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Astros defeat the A's, 6-3. Photo by Richard Rodriguez/Getty Images.

Jake Meyers hit a three-run homer to highlight Houston's six-run fourth inning that backed Justin Verlander's winning start, and the Astros beat the Oakland Athletics 6-3 on Friday night.

Verlander (3-2) struck out nine over six innings to increase hit total to 3,377, passing Hall of Famer Greg Maddux (3,371) for 10th on the career strikeouts list. He gave up two runs — one earned — on eight hits and didn't walk a batter for a second straight start and seventh time this year.

After another milestone to add to a long list of them, Verlander wasn't sure exactly how to feel.

“I feel like I should be more excited but I feel like I’m a little more introspective and reflective,” Verlander said. “A lot of sacrifices you make in this game, a lot of time away from the family, but I love it, so it’s pretty amazing. I don’t know if as a 21- or 22-year-old kid in professional baseball if I’d thought I’d be in the top-10 in anything. This sport’s been around for so long. Hard to put into words, but a lot of thoughts, a lot of thoughts went through my mind.”

When his teammates celebrated him once the special outing had ended, Verlander allowed himself to ponder the meaning.

Verlander remembers his first strikeout and he recalls one against Hall of Fame slugger Frank Thomas here at the Coliseum — and the pitcher wears No. 35 because of Thomas.

“I have a lot of great memories here,” he said.

A's manager Mark Kotsay, a former Oakland outfielder, has been witness to some of those.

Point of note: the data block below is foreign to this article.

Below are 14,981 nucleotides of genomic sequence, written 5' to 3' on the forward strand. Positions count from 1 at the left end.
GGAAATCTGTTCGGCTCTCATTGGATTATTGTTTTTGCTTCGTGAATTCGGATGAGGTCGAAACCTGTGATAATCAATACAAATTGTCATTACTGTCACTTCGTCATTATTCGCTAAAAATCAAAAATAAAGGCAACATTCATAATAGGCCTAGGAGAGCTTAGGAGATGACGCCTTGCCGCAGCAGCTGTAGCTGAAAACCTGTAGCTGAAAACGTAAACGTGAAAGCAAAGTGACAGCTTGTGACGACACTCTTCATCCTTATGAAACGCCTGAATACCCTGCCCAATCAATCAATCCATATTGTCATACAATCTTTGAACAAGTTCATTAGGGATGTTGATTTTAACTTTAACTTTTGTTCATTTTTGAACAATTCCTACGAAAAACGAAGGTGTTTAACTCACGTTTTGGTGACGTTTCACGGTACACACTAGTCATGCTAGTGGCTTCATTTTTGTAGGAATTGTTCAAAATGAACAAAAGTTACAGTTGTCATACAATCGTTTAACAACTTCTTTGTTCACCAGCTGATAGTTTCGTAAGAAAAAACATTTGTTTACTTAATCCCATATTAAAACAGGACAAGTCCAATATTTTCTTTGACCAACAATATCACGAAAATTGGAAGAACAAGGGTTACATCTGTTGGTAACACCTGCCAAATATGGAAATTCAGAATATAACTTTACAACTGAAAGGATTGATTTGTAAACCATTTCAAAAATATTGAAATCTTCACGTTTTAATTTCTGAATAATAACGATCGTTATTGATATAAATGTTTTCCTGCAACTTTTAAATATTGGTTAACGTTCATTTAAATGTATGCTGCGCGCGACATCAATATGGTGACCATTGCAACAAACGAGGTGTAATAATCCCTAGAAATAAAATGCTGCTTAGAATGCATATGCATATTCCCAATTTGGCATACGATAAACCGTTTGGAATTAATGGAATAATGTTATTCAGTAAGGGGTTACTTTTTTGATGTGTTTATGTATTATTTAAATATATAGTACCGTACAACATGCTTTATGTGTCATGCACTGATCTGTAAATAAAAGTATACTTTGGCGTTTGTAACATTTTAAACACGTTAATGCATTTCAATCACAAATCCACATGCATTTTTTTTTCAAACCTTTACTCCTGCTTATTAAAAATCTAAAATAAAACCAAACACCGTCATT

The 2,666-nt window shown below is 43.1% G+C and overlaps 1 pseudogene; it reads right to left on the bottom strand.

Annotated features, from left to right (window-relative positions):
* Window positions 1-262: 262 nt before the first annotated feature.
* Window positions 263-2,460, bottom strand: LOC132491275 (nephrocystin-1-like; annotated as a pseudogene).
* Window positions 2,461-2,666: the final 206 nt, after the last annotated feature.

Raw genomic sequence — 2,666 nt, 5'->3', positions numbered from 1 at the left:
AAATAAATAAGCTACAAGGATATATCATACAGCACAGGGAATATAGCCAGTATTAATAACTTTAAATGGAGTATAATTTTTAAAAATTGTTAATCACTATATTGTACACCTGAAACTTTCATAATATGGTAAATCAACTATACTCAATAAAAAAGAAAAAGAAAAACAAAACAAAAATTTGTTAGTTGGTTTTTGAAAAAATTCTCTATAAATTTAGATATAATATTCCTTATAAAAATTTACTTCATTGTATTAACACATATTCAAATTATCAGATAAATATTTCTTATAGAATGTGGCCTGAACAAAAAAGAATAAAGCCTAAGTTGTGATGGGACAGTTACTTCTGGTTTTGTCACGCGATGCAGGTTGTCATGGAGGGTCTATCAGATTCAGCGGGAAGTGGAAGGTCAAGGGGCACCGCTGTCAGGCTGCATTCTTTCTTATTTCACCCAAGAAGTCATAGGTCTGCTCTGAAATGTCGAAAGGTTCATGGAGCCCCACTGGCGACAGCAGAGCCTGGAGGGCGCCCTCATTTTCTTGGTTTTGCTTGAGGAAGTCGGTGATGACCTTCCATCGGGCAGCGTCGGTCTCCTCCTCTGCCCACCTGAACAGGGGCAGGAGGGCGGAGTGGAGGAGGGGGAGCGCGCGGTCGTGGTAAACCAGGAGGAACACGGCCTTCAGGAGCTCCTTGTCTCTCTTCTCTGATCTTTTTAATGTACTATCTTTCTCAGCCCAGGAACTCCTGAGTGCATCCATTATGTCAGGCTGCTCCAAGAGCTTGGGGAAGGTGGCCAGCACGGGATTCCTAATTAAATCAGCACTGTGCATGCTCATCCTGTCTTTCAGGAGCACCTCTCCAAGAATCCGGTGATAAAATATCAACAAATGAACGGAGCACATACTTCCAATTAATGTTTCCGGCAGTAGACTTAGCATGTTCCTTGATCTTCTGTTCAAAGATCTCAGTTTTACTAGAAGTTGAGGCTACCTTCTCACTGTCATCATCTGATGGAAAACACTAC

“He’s just tough. He’s a Hall of Fame pitcher. He knows his game plan and he executes it really well," Kotsay said. "He doesn’t make a ton of mistakes.”

Yordan Alvarez added an RBI double and Josh Hader finished the 2-hour, 31-minute game with his seventh save for the Astros, who began a seven-game road trip.

After right-hander Ross Stripling (1-9) retired the first nine Houston hitters in order, Jose Altuve singled to start the fourth for the first of four straight hits that included Alex Bregman's two-run single.

The A's drew an announced crowd of 9,676 for the series opener after winning two of three against Colorado following an eight-game losing streak.

Miguel Andujar came off the injured list and immediately hit an RBI single in the first off Verlander and finished with three hits in his A's and season debut — including another run-scoring single in the seventh.

Andjuar's RBI marked the first time the A's have scored first in 18 games — ending the longest streak in franchise history. Batting cleanup, he also singled in the third.

Astros left fielder Chas McCormick robbed Max Schuemann of an extra-base hit when he crashed into the wall to make a great catch ending the eighth.

“That was a big play at the moment,” manager Joe Espada said.

TRAINER’S ROOM

Astros: RHP José Urquidy was pulled from his rehab start with Triple-A Sugar Land because of right forearm discomfort. He has been on the injured list with inflammation in his pitching shoulder. ... 1B José Abreu is scheduled to rejoin the club Monday in Seattle after playing at least two games with Triple-A Sugar Land as he works to regain his hitting rhythm.

Athletics: Andujar had been sidelined all season after having meniscus surgery on his right knee. He was claimed off waivers from the Pirates on Nov. 6. Oakland created roster room by optioning INF Brett Harris to Triple-A Las Vegas.

UP NEXT

RHP Spencer Arrighetti (2-4, 7.16 ERA) pitches for the Astros in the middle game opposite A's LHP JP Sears (3-3, 4.31).